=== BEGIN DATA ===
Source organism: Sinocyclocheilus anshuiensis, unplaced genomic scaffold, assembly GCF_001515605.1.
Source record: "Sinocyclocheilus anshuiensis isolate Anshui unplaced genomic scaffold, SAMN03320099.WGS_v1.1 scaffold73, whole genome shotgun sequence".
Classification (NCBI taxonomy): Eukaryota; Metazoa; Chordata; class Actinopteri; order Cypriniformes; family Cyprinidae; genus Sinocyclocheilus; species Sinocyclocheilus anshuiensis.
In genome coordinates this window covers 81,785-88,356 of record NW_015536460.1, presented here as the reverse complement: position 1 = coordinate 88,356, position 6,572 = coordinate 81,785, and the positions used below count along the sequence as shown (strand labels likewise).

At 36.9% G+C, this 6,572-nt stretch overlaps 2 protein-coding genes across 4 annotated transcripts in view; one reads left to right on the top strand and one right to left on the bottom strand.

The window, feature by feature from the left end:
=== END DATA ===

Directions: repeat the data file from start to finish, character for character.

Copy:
Source organism: Sinocyclocheilus anshuiensis, unplaced genomic scaffold, assembly GCF_001515605.1.
Source record: "Sinocyclocheilus anshuiensis isolate Anshui unplaced genomic scaffold, SAMN03320099.WGS_v1.1 scaffold73, whole genome shotgun sequence".
Classification (NCBI taxonomy): Eukaryota; Metazoa; Chordata; class Actinopteri; order Cypriniformes; family Cyprinidae; genus Sinocyclocheilus; species Sinocyclocheilus anshuiensis.
In genome coordinates this window covers 81,785-88,356 of record NW_015536460.1, presented here as the reverse complement: position 1 = coordinate 88,356, position 6,572 = coordinate 81,785, and the positions used below count along the sequence as shown (strand labels likewise).

At 36.9% G+C, this 6,572-nt stretch overlaps 2 protein-coding genes across 4 annotated transcripts in view; one reads left to right on the top strand and one right to left on the bottom strand.

The window, feature by feature from the left end: